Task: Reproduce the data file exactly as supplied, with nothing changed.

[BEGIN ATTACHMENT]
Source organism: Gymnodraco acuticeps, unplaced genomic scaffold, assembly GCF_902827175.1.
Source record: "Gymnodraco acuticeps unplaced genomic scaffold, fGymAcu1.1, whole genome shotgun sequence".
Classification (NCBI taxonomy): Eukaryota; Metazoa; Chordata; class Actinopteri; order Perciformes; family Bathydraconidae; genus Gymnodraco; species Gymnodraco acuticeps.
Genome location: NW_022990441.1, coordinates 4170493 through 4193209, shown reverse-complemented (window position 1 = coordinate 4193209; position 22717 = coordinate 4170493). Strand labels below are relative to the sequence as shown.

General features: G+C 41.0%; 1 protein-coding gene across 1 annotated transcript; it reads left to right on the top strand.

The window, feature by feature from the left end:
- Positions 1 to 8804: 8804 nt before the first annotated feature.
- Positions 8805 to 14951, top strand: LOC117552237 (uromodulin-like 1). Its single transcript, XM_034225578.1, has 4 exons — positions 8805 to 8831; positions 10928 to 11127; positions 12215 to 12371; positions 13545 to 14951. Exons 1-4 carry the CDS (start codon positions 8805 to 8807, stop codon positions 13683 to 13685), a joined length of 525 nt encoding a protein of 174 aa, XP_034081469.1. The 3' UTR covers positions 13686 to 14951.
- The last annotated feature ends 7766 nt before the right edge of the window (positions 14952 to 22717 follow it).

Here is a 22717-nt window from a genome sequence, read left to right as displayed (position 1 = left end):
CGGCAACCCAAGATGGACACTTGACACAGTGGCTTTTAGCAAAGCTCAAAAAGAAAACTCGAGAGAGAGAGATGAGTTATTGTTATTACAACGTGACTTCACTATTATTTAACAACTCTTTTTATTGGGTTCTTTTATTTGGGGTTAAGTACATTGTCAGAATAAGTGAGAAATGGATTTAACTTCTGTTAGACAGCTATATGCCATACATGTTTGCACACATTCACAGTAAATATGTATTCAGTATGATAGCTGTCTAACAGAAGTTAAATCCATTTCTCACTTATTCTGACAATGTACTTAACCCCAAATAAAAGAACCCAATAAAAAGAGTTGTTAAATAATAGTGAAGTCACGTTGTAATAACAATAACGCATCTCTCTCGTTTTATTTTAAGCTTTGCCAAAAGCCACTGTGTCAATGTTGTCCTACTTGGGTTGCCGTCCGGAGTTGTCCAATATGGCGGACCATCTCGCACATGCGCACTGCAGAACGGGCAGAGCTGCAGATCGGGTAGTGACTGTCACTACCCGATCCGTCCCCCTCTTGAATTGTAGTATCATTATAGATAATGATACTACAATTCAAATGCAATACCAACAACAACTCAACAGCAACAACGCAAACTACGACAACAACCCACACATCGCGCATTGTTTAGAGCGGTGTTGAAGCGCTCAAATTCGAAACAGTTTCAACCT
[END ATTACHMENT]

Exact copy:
Source organism: Gymnodraco acuticeps, unplaced genomic scaffold, assembly GCF_902827175.1.
Source record: "Gymnodraco acuticeps unplaced genomic scaffold, fGymAcu1.1, whole genome shotgun sequence".
Classification (NCBI taxonomy): Eukaryota; Metazoa; Chordata; class Actinopteri; order Perciformes; family Bathydraconidae; genus Gymnodraco; species Gymnodraco acuticeps.
Genome location: NW_022990441.1, coordinates 4170493 through 4193209, shown reverse-complemented (window position 1 = coordinate 4193209; position 22717 = coordinate 4170493). Strand labels below are relative to the sequence as shown.

General features: G+C 41.0%; 1 protein-coding gene across 1 annotated transcript; it reads left to right on the top strand.

The window, feature by feature from the left end:
- Positions 1 to 8804: 8804 nt before the first annotated feature.
- Positions 8805 to 14951, top strand: LOC117552237 (uromodulin-like 1). Its single transcript, XM_034225578.1, has 4 exons — positions 8805 to 8831; positions 10928 to 11127; positions 12215 to 12371; positions 13545 to 14951. Exons 1-4 carry the CDS (start codon positions 8805 to 8807, stop codon positions 13683 to 13685), a joined length of 525 nt encoding a protein of 174 aa, XP_034081469.1. The 3' UTR covers positions 13686 to 14951.
- The last annotated feature ends 7766 nt before the right edge of the window (positions 14952 to 22717 follow it).

Here is a 22717-nt window from a genome sequence, read left to right as displayed (position 1 = left end):
CGGCAACCCAAGATGGACACTTGACACAGTGGCTTTTAGCAAAGCTCAAAAAGAAAACTCGAGAGAGAGAGATGAGTTATTGTTATTACAACGTGACTTCACTATTATTTAACAACTCTTTTTATTGGGTTCTTTTATTTGGGGTTAAGTACATTGTCAGAATAAGTGAGAAATGGATTTAACTTCTGTTAGACAGCTATATGCCATACATGTTTGCACACATTCACAGTAAATATGTATTCAGTATGATAGCTGTCTAACAGAAGTTAAATCCATTTCTCACTTATTCTGACAATGTACTTAACCCCAAATAAAAGAACCCAATAAAAAGAGTTGTTAAATAATAGTGAAGTCACGTTGTAATAACAATAACGCATCTCTCTCGTTTTATTTTAAGCTTTGCCAAAAGCCACTGTGTCAATGTTGTCCTACTTGGGTTGCCGTCCGGAGTTGTCCAATATGGCGGACCATCTCGCACATGCGCACTGCAGAACGGGCAGAGCTGCAGATCGGGTAGTGACTGTCACTACCCGATCCGTCCCCCTCTTGAATTGTAGTATCATTATAGATAATGATACTACAATTCAAATGCAATACCAACAACAACTCAACAGCAACAACGCAAACTACGACAACAACCCACACATCGCGCATTGTTTAGAGCGGTGTTGAAGCGCTCAAATTCGAAACAGTTTCAACCT